The Oberlin Historical and Improvement Society (O.H.I.O.) was formed in 1964 when the Oberlin Village Improvement Society and the Oberlin Historical Society merged.
The Oberlin Village Improvement Society was founded in 1903 by Adelia A. Field Johnston (1837-1910) with support from Oberlin trustee Charles Martin Hall (1863-1914). The object of this organization was "to improve the town and beautify it as a place of residence." The society's first effort was to clean Plum Creek and its banks throughout the village. Property was purchased with the intention of creating an Oberlin park system following Plum Creek from the Arboretum to the outskirts of town. Houses on the organization's property were used as community centers for such organizations as the Oberlin Kindergarten Primary-Training School, the sewing school, and other youth clubs. In 1915 the society, chaired by Helen White Martin (1864-1940), merged with three other local societies to form the Oberlin Federation for Village Improvement and Social Betterment. The group continued to offer lectures and other programs, promoting numerous good causes, including creating parks and crusading against dandelion infestations. This practical, less costly planning represented Oberlin's commitment to the "City Beautiful" movement at the turn-of-the-century.
The successful drive to preserve two of Oberlin's historical landmarks--the Little Red Schoolhouse and the James Monroe House--from demolition during the late 1950s led in 1960 to the formation of the Oberlin Historical Society, O.H.I.O.'s second predecessor organization. Clifford Barden (1890-1961), a public-spirited citizen, led the private-sector effort to save these two structures from demolition.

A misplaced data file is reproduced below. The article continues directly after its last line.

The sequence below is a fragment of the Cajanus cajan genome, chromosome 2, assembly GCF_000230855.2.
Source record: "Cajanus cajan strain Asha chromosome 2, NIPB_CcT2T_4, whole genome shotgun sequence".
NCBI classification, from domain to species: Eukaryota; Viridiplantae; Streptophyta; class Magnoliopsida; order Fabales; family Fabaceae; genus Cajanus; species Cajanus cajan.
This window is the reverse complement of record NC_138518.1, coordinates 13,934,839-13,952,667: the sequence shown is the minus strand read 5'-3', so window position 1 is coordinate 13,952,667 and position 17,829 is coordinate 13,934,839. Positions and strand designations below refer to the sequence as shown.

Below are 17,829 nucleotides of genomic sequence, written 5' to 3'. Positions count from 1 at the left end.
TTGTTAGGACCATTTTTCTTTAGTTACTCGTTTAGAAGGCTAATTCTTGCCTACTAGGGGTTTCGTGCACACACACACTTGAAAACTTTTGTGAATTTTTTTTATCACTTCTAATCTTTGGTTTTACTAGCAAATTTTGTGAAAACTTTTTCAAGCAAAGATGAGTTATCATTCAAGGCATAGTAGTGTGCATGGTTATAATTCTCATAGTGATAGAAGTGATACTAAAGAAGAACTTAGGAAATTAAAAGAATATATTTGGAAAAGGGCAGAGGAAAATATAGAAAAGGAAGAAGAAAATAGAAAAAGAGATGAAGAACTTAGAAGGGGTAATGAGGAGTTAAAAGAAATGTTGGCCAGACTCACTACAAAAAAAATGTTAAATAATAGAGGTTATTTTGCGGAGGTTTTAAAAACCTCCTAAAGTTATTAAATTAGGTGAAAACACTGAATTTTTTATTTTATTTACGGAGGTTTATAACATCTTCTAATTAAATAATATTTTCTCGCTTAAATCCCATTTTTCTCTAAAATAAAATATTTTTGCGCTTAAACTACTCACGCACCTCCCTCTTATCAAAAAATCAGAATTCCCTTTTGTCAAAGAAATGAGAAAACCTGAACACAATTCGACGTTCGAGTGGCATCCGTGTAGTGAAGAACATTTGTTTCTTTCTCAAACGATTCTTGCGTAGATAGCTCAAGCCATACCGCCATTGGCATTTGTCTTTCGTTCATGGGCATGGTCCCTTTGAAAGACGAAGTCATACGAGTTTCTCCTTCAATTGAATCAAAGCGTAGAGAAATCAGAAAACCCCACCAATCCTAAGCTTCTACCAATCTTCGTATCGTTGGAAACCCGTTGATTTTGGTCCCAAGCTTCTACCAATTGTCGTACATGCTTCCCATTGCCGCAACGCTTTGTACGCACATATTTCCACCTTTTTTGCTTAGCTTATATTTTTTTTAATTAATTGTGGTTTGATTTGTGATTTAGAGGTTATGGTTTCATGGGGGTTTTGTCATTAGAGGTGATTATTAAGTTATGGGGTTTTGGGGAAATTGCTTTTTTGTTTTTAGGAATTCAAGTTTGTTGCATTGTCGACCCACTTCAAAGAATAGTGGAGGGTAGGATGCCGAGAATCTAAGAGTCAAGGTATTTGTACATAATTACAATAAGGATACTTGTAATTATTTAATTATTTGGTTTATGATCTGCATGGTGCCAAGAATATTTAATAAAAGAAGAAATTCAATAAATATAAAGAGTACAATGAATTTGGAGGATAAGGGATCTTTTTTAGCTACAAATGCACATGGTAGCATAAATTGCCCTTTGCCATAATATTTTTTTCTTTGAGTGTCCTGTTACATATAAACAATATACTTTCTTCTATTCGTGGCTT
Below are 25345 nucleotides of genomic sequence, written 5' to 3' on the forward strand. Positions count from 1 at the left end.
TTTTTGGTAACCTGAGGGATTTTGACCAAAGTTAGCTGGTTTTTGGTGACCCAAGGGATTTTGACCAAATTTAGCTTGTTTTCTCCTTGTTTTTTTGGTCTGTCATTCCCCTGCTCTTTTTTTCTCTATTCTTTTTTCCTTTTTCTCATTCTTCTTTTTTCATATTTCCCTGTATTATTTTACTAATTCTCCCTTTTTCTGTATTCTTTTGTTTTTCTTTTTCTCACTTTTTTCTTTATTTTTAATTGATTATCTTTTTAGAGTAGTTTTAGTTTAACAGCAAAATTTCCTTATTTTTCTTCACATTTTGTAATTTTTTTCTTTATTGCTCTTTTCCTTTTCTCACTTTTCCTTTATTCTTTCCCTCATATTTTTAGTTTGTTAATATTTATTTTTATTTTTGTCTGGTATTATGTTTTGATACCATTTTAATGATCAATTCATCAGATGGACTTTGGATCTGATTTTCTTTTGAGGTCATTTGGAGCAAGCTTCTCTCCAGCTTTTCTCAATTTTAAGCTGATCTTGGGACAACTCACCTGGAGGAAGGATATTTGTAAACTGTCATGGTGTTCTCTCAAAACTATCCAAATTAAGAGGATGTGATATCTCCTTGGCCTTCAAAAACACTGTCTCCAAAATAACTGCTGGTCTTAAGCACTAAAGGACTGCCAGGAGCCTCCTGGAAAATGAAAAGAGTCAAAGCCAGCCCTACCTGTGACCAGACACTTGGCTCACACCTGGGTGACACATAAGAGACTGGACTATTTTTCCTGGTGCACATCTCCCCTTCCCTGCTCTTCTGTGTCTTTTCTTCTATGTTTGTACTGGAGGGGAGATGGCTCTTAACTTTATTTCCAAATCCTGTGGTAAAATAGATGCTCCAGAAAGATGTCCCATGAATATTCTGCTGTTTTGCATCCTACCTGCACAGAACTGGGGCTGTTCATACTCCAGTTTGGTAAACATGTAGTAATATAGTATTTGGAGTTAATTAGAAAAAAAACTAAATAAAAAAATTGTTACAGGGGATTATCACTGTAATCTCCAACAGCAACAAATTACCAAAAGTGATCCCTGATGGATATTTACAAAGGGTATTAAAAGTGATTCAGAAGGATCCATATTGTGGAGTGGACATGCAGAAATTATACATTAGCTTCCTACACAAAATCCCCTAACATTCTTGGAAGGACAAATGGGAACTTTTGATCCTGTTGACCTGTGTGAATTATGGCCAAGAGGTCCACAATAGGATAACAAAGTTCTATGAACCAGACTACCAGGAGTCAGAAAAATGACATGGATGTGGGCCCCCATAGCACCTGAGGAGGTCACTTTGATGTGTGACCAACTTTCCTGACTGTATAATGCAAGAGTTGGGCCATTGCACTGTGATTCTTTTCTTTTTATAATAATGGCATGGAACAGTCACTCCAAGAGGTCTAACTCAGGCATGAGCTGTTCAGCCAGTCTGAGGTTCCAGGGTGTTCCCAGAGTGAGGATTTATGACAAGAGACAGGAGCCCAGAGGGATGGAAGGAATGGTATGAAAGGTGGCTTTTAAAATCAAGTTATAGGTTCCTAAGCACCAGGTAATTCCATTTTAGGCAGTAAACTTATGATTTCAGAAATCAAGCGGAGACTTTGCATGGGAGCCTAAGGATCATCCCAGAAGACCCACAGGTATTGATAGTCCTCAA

O.H.I.O.'s incorporation statement advocated "procuring, maintaining and operating the historically significant sites, structures, artifacts, records, and reproductions, along with promoting the community center's charitable and literary activities...." An 18-member board of trustees manages O.H.I.O. Since its founding, O.H.I.O. has acquired two additional historical properties and has promoted local historical interests in a variety of ways. Sites presently being administered include the Jewett House, the Burrell-King House, the Little Red Schoolhouse, the James Monroe House, and the Oberlin Community Center Building. In 1965 O.H.I.O. issued its first publication, The Churchill's of Oberlin, a biographical study of an Oberlin family by Earnest Barrett Chamberlain (1883-1972). This was followed in 1968 by The Music of Oberlin and Some Who Made It, also by Chamberlain, and three autobiographical works by Frank Van Cleef (1881-1984) in 1976. In 1988 O.H.I.O. widened its commitment by endowing the Frederick B. Artz Summer Travel Grants Program at the Oberlin College Archives and, in recent years, by providing financial backing to a number of public programs dealing with local history.
This page is maintained by the Oberlin College Archives